With regard to the Policy Plan on Asylum he added: «With this Policy Plan the Commission launches the second phase of the Common European Asylum System, whose overarching objectives are to uphold and reinforce the Union’s humanitarian and protection tradition and to achieve a true level playing field for protection across the EU. This means that we will have to improve the common legislative standards, increasing the quality of decision making by supporting practical cooperation between national asylum administrations and fostering more solidarity between the Member States and between the EU and third countries in receiving refugee flows».
Common Principles on immigration for Europe
The Communication on «A common immigration policy: principles, actions and tools», adopted today by the Commission, outlines the Commission view on how to further develop the common European immigration policy and calls on the European Council to endorse the ten common principles proposed therein, together with a selection of concrete actions.
The ten common principles build on the 1999 Tampere European Council’s milestones, the 2004 Hague Programme and the Global Approach to Migration, launched in 2005. Each of them is made concrete by a non-exhaustive list of actions to be implemented either at Member States’ or EU level. These principles cover the broad spectrum of the immigration policies and are grouped under the headings of:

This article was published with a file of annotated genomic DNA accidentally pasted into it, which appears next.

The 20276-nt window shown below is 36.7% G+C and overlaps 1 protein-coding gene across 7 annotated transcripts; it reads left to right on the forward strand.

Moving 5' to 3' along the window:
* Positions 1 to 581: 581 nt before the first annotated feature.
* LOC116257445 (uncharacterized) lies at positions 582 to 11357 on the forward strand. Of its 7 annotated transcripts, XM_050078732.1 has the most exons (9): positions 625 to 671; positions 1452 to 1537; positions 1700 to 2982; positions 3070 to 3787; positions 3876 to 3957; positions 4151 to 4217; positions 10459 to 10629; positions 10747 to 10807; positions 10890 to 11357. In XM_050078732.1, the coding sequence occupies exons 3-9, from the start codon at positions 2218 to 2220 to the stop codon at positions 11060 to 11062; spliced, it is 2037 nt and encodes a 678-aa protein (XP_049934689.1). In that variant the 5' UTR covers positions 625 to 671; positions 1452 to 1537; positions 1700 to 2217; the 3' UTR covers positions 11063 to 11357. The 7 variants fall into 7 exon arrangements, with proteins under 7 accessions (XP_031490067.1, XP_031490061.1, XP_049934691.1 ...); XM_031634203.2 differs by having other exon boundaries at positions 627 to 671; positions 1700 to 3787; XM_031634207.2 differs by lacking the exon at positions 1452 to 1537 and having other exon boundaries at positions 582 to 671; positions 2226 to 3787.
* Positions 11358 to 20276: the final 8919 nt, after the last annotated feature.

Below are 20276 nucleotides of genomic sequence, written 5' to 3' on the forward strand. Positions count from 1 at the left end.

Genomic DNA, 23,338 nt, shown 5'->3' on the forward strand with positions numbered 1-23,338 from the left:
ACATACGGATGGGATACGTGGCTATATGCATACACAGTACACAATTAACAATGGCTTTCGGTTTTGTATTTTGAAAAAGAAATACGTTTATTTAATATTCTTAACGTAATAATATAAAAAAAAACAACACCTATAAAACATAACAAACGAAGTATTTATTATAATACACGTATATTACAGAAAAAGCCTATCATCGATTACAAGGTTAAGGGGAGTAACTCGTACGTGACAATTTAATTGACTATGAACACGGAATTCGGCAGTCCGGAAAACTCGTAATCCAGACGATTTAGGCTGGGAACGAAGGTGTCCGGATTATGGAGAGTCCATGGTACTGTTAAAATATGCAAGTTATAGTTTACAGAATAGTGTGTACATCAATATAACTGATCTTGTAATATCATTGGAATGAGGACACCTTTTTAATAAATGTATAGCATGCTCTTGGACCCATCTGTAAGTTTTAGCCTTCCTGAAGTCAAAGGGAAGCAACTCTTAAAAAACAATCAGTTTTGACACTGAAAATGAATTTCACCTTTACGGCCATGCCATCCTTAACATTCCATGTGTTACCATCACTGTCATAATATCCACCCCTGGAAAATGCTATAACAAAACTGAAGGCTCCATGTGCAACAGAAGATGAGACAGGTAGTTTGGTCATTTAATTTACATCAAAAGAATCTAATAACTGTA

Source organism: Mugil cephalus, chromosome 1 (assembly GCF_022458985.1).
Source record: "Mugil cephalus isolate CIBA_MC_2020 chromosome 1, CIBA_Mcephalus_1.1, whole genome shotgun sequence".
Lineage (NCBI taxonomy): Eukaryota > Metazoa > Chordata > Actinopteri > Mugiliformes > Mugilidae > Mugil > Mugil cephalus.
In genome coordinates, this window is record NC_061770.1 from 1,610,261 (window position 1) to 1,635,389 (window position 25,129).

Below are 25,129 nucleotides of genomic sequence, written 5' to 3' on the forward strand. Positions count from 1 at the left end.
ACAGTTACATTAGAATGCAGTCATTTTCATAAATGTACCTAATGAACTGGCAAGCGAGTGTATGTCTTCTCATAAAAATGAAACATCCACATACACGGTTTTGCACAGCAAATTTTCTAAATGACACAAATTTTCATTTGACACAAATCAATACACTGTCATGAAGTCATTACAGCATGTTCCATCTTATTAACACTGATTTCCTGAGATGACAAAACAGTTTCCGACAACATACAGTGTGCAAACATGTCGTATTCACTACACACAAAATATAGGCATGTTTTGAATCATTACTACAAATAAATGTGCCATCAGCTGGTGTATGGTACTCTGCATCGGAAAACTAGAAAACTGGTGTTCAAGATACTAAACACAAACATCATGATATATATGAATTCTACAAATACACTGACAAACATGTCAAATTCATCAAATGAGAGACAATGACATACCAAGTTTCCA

- Prosperity and Immigration: 1 – Clear rules and a level playing field; 2 – Matching skills and needs; 3 – Integration is the key to successful immigration.
- Solidarity and Immigration: 4 – Transparency, trust and cooperation; 5 – Effective and coherent use of available means; 6 – Partnership with third-countries.
- Security and Immigration: 7 – A visa policy that serves the interests of Europe; 8 – Integrated border management; 9 – Step up fight against illegal immigration and Zero tolerance for trafficking in human beings; 10 – Sustainable and effective return policies.